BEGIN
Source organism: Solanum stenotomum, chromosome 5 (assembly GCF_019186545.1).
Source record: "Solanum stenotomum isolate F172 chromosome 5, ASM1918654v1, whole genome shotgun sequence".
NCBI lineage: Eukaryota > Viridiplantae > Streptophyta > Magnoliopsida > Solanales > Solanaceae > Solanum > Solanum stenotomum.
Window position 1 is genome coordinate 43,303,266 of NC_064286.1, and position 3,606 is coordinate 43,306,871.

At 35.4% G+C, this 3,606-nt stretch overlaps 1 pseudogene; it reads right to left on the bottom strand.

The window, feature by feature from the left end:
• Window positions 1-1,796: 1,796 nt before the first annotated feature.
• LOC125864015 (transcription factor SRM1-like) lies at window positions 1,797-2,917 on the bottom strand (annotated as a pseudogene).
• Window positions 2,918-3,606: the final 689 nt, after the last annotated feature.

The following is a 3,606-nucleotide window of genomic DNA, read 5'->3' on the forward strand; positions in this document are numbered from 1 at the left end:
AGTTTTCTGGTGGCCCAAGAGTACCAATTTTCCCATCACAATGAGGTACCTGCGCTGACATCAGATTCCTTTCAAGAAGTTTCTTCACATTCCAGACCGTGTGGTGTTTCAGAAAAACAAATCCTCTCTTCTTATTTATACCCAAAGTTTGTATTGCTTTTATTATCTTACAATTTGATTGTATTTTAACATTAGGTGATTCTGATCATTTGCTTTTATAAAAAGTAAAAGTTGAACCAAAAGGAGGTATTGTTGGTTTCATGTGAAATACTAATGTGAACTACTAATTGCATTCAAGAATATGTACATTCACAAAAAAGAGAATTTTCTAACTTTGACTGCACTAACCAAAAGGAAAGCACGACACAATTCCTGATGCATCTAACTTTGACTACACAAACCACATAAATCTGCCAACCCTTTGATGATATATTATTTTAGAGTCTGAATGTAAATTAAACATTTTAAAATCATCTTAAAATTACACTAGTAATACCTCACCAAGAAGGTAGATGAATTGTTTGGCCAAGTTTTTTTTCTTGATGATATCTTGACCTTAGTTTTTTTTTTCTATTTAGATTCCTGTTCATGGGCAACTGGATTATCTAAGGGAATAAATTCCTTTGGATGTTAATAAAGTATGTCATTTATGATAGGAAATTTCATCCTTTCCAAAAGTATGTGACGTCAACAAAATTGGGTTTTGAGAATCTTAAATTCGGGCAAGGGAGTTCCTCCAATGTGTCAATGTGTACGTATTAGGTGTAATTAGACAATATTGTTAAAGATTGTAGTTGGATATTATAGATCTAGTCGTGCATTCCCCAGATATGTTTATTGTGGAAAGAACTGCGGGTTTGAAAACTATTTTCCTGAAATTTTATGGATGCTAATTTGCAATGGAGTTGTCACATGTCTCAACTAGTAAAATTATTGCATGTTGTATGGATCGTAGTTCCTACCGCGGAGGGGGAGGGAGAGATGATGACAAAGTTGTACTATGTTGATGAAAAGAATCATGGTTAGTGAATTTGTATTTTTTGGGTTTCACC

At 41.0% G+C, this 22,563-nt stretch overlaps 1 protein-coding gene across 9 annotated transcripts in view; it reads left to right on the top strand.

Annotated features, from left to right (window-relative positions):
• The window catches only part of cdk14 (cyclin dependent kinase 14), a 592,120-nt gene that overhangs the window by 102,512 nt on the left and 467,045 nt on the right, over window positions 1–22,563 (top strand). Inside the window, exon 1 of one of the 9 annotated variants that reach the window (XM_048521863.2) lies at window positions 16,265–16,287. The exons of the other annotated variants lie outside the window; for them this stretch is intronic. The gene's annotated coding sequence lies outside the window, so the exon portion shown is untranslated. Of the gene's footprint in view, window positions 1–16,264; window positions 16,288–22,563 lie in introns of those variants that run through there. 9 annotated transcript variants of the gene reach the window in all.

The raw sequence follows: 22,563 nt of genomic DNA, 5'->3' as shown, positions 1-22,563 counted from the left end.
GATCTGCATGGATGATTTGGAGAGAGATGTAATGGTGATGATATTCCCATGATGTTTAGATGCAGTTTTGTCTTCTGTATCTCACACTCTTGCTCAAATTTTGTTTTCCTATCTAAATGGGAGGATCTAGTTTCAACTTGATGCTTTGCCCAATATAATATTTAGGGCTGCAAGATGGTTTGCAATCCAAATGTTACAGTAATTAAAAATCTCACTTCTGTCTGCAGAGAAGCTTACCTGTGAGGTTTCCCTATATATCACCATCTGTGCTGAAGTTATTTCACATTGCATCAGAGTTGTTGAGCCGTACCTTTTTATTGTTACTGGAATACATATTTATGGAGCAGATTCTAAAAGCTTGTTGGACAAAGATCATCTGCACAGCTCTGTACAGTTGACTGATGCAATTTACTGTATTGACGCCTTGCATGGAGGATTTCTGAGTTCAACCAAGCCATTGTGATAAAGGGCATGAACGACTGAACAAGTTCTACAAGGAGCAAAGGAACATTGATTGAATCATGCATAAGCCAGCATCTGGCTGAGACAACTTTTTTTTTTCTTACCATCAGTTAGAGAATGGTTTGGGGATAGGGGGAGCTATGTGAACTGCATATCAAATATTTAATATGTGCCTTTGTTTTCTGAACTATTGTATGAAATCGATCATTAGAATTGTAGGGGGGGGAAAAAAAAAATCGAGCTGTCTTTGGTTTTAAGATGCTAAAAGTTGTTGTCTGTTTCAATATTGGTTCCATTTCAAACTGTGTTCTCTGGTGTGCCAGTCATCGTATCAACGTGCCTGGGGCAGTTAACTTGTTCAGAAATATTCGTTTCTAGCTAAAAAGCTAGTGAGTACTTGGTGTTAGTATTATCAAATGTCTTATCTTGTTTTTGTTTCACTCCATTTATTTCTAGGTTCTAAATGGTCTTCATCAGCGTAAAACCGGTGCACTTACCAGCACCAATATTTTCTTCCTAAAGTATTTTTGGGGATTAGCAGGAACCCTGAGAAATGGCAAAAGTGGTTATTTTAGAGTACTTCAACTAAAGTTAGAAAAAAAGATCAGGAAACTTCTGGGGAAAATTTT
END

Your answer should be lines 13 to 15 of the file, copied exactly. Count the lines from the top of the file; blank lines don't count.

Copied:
Annotated features, from left to right (window-relative positions):
• The window catches only part of cdk14 (cyclin dependent kinase 14), a 592,120-nt gene that overhangs the window by 102,512 nt on the left and 467,045 nt on the right, over window positions 1–22,563 (top strand). Inside the window, exon 1 of one of the 9 annotated variants that reach the window (XM_048521863.2) lies at window positions 16,265–16,287. The exons of the other annotated variants lie outside the window; for them this stretch is intronic. The gene's annotated coding sequence lies outside the window, so the exon portion shown is untranslated. Of the gene's footprint in view, window positions 1–16,264; window positions 16,288–22,563 lie in introns of those variants that run through there. 9 annotated transcript variants of the gene reach the window in all.

The raw sequence follows: 22,563 nt of genomic DNA, 5'->3' as shown, positions 1-22,563 counted from the left end.